Alimony, otherwise known as financial support that a person must pay to their spouse following a separation or divorce, is a common part of many divorce settlements. However, when things change, and the party responsible for paying the alimony is no longer able to because of extenuating circumstances, what does the law say? If you are experiencing significant hardships or obstacles in meeting your New Jersey alimony obligations, are you able to terminate or modify your obligations?
In a recent Superior Court of New Jersey opinion, the court considered a case involving termination of alimony obligations in light of extenuating circumstances. In the case at hand, the parties divorced in 2006 after a 26-year marriage and negotiated a Property Settlement Agreement (the “Agreement”). Based on the Agreement, the wife agreed to pay her husband $300 per week in alimony. Several years after the divorce, the wife experienced many significant health and medical issues, including a brain tumor, which forced her to retire from her job. She ceased making alimony payments to her husband and moved to terminate her alimony obligation. The husband opposed the motion. Following oral arguments, the trial court terminated the wife’s alimony obligations, and the husband appealed.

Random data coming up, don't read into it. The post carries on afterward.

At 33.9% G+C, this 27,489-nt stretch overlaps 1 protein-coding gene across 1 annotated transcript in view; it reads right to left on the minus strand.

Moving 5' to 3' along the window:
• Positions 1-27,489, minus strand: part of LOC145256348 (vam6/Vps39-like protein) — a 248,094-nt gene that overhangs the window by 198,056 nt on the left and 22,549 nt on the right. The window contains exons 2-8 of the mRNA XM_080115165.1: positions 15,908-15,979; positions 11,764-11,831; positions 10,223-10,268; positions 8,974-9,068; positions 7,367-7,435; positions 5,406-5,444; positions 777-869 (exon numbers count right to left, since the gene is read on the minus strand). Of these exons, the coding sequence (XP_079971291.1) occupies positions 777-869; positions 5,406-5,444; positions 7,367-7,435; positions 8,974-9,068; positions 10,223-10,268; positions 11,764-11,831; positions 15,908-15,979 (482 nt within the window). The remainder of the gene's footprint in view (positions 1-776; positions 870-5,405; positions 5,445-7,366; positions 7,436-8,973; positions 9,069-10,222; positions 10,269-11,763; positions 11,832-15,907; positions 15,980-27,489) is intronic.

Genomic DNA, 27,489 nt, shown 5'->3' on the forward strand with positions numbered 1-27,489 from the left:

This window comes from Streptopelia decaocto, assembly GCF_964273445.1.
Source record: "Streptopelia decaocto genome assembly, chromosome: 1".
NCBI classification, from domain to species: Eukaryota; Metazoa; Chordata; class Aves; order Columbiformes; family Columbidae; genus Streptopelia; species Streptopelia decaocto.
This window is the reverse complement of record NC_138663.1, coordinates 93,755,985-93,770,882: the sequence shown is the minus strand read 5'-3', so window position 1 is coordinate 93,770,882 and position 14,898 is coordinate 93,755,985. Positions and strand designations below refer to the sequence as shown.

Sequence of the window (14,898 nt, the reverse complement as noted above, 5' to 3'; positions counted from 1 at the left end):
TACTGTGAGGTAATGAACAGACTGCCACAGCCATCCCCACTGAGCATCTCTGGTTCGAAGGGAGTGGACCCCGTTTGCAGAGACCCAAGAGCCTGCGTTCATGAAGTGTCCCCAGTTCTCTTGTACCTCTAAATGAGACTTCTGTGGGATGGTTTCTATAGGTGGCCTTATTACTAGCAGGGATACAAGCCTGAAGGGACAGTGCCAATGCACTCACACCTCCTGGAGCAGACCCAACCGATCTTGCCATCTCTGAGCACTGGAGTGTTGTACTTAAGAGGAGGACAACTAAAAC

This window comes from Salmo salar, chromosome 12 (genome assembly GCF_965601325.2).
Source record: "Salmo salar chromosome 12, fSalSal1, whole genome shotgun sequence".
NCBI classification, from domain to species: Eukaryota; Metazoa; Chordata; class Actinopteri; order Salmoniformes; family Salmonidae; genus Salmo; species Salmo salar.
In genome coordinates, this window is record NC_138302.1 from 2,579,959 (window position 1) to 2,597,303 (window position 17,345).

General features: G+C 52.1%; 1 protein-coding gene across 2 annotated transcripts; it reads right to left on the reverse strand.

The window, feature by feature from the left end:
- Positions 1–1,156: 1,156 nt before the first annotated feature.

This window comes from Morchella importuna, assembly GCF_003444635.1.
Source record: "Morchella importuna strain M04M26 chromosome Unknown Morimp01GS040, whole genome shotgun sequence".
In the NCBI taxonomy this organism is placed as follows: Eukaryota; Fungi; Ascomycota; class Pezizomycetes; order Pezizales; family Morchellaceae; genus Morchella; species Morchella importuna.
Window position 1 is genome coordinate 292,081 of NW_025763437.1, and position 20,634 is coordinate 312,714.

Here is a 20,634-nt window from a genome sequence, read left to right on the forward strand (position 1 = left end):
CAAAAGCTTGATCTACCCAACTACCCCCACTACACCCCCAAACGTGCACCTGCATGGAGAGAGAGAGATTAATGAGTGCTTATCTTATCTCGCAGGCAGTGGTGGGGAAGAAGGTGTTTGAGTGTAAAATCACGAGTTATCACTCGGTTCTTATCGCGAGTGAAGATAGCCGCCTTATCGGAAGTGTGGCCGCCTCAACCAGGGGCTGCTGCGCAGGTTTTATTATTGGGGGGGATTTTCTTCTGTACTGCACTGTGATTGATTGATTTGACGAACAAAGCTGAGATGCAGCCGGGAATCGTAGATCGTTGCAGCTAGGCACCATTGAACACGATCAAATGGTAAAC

On appeal, the court sided with the wife and affirmed the trial court’s decision. Because of the wife’s extenuating circumstances, such as her retirement and significant health issues, the court held that in light of her retirement and poor health, along with sufficient financial documents from the parties, the trial court had properly analyzed the dispute. Further, the wife was 66 years old, was at a good-faith retirement age, and her health was proof of further changed circumstances that would warrant a modification or termination of her alimony responsibilities.